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Be a Professional Musician

Drum Set Tips to be a Professional Musician

If you want to get paid and treated like a professional musician then you need to act like a professional musician. Here are a few things I have learned from professional working drummers and musicians:

Be prepared

Make a list of the equipment you will need. Select the appropriate equipment and mallets. Set it up in advance. Practice the music. Listen to recordings.  Search on Youtube. If you get the music in advance, the whole point is for you to have looked at the music BEFORE you show up at the first rehearsal. It is frustrating when musicians are not prepared for rehearsal because they didn’t take time to review the music or set-list. Nothing says “I don’t care” like not being prepared. Music directors first call will be to the drummer (musician) who is prepared and makes their job easier and rehearsal preparations go smoother.

Show up clean and sober

I can’t think of any profession where drinking or drug use is tolerated on the job. This isn’t the late 60’s or 70’s. Being wasted or high just is NOT cool or hip anymore. Drugs and alcohol impair judgement and motor skills. Two rather important things for a musician to be at their best. The musicians I work with have zero tolerance for drunk stupid behavior on the gig. Your band mates don’t want to pack up your gear because you are passed out in the bathroom. It’s a hassle for them to get another drummer while you are in rehab. And good-luck hauling your drum gear around on your moped after you get a DUI. There simply is NO place for drugs or alcohol in a professional workplace.

If you don’t have anything nice to say – then don’t say anything at all

Be nice. NEVER discuss politics or religion. You could lose future gigs if the music director disagrees with who you did or didn’t vote for. It’s appropriate to make constructive musical comments and suggestions. But continually criticizing and complaining isn’t professional or helpful. NEVER discuss or complain about money. Always try to see things from the music director’s, sound technician’s, choreographer’s, lighting designer’s, etc perspective. They are going to recommend and hire musicians they enjoy working with and make their job easier.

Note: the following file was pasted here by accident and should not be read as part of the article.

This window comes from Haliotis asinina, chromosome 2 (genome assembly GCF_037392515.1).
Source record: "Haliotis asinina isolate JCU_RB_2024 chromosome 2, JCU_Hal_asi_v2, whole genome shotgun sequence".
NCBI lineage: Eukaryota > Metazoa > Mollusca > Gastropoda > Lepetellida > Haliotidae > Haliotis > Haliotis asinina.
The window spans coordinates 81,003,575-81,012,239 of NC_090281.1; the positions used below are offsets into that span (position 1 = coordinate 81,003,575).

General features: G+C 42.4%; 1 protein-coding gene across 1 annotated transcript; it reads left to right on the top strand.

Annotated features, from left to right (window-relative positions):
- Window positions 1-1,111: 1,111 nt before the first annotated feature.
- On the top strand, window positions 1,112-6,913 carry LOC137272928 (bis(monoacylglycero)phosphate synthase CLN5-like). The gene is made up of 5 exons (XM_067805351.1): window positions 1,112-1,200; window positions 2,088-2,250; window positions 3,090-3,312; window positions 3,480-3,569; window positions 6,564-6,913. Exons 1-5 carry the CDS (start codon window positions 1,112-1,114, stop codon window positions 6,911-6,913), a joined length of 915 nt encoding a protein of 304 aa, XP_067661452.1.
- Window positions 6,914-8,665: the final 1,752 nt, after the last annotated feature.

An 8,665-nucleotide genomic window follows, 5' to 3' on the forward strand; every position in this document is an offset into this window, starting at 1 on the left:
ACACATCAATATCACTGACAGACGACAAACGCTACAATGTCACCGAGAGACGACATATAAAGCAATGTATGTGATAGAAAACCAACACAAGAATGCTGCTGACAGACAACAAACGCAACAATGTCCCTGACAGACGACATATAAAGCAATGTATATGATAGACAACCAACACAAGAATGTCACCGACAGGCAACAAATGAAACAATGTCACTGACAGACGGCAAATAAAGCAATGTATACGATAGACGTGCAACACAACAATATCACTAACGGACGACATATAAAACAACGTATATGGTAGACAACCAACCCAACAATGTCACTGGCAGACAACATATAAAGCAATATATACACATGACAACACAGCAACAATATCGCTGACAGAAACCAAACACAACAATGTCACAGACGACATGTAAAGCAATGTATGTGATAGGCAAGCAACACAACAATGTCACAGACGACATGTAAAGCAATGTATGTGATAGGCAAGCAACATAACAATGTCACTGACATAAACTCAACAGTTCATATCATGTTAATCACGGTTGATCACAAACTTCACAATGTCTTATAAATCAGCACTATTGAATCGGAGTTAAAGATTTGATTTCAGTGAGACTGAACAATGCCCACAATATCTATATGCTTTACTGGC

Act like you’ve played before and this isn’t the first time you sat behind a drum set

I remember playing a show and having a well respected trumpet player tell me that he really enjoyed working with me. I thought he was referring to my technique and musicianship. Wrong. He said that it was because I just sat there (in the pit) and didn’t make a bunch of noise banging on the drums before the show. Hey, whatever it takes to get more gigs. So just sit there. Sound checks and warm-ups are not an opportunity for a drum feature or the time to show off everything you have been practicing. Nobody cares. Save it for the show.

Keep the drum book in order

If the charts are numbered and organized numerically, then at the end of EVERY rehearsal and show put the charts back in the correct order. This is especially true if you are a sub. It is frustrating to get the book back after a sub left the music jammed in the front or back of the book. That sub just went way down on my call list. And even if you always play the book. Keep the book in order. The whole point of numbering the charts is to make it easier to find them quickly. Plus you never know when you will have to get a sub at the last minute.

Every day is an audition

You never know when, where or from whom your next gig will come. That non-descript 3rd trombone or Bari-sax player might be in a position to recommend or hire a drummer for another group or show. Years ago I made the mistake of offending a musician when I met them with a flippant comment about their instrument that I thought was funny. They did NOT think so. What I didn’t know at the time was that they were the major musician booking agent for all the orchestra gigs in the area. It took me awhile to prove myself and get to the top of their call list. So always bring your “A Game” and everybody you come into contact with should be treated with deference and respect. You never know…

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Categories: PRACTICE TIPS